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Open Dialogue Course – University-based PG Cert Qualification

APOD, in cooperation with London South Bank University, has launched the first Open Dialogue course accredited at an English-speaking University at Post-Graduate Certificate level. Entitled ‘Peer-supported Open Dialogue, Social Network and Relationship Skills’, the course consists of four five-day residential modules, and the first year of this training commenced in January 2017. Instructions for the application process for 2018 will be posted here shortly. For more information, see the syllabus below or contact Mark Hopfenbeck: mark.hopfenbeck@ntnu.no

 

Post-graduate Certificate in Peer-supported Open Dialogue, Social Network and Relationship Skills (POD)

Russell Razzaque, Val Jackson & Mark Hopfenbeck

Introduction and philosophy:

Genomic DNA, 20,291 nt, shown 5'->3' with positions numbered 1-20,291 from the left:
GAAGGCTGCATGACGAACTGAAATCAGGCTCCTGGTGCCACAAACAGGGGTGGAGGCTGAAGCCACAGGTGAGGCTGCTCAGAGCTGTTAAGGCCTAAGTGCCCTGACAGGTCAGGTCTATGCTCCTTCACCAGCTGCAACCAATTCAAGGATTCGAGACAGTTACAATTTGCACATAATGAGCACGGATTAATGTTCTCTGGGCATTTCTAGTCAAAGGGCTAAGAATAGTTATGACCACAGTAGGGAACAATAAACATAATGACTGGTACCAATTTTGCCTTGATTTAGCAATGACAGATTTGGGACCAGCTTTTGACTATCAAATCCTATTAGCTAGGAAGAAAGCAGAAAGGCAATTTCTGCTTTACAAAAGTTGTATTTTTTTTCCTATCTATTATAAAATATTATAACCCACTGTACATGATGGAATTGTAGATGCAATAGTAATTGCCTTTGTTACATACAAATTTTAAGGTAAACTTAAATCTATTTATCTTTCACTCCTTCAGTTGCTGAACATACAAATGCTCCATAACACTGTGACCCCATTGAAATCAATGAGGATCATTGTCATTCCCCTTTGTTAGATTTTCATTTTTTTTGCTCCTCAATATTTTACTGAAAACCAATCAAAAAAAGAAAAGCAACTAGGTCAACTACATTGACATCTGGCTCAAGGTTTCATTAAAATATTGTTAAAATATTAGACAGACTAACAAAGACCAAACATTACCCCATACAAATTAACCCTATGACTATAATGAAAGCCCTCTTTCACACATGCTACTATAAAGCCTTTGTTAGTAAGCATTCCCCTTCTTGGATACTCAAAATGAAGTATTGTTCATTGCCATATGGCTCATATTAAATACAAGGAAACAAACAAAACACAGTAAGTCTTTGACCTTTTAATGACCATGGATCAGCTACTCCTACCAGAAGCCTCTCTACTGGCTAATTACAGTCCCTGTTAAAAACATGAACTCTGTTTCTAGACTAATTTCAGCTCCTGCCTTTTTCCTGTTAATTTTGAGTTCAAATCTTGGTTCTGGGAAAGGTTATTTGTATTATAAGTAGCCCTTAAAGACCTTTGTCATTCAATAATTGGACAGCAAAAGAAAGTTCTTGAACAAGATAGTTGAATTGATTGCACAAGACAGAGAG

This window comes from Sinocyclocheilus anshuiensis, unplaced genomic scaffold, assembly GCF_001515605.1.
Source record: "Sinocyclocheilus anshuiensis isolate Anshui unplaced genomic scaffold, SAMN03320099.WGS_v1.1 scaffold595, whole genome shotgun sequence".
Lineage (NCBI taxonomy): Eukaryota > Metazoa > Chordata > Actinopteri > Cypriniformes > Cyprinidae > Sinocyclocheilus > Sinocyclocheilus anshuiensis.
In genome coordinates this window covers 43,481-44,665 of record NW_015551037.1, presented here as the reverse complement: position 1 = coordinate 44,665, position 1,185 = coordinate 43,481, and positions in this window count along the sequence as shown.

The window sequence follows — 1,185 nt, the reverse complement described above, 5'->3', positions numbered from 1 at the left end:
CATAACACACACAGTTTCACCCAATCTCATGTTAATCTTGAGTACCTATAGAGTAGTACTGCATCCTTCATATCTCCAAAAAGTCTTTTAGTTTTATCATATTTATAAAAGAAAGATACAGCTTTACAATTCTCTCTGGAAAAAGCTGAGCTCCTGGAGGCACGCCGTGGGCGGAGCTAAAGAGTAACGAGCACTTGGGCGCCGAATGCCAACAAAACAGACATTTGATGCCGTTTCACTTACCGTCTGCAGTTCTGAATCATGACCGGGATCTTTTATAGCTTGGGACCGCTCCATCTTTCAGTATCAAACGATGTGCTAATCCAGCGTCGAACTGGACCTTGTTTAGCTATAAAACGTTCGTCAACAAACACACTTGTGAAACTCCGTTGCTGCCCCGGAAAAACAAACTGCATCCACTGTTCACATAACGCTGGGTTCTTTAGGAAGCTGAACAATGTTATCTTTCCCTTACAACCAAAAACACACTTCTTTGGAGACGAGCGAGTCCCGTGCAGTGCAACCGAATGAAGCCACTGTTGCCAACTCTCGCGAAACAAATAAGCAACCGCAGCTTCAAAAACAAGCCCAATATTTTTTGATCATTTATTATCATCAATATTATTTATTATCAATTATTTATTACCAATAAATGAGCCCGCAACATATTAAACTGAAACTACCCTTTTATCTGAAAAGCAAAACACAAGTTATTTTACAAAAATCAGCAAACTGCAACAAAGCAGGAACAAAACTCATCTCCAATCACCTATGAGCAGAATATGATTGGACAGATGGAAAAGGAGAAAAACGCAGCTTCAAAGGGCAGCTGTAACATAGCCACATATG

Open Dialogue was originally developed in Finland in the 1980’s and has since been taken up in a number of countries around the world, including much of the rest of Scandinavia, Germany and some US states. It involves a psychologically consistent family and social network approach in which the majority of decision-making is carried out via whole system network meetings involving the patient together with his or her family members, as well as the extended social network. Staff are specifically trained in utilising these meetings as the focus of the therapeutic process, enabling a strong emphasis on improved agency and long term recovery from day one. To facilitate the development of the core skills, attitudes and values of Peer-supported Open Dialogue students will develop their own mindfulness/contemplative practice. A further core element of the model involves the inclusion of peer workers within each Trust and as part of a local network of community-based peers. Peer workers are seen as experts in their own right while many of the regular staff have lived experience as service users and/or carers. Staff and peer workers will receive peer support training jointly in order to develop local need-adapted and holistic models of crisis care and support which integrate peer-support with the Open Dialogue approach. Staff and peer workers will also collaborate to cultivate supportive peer networks within the local community.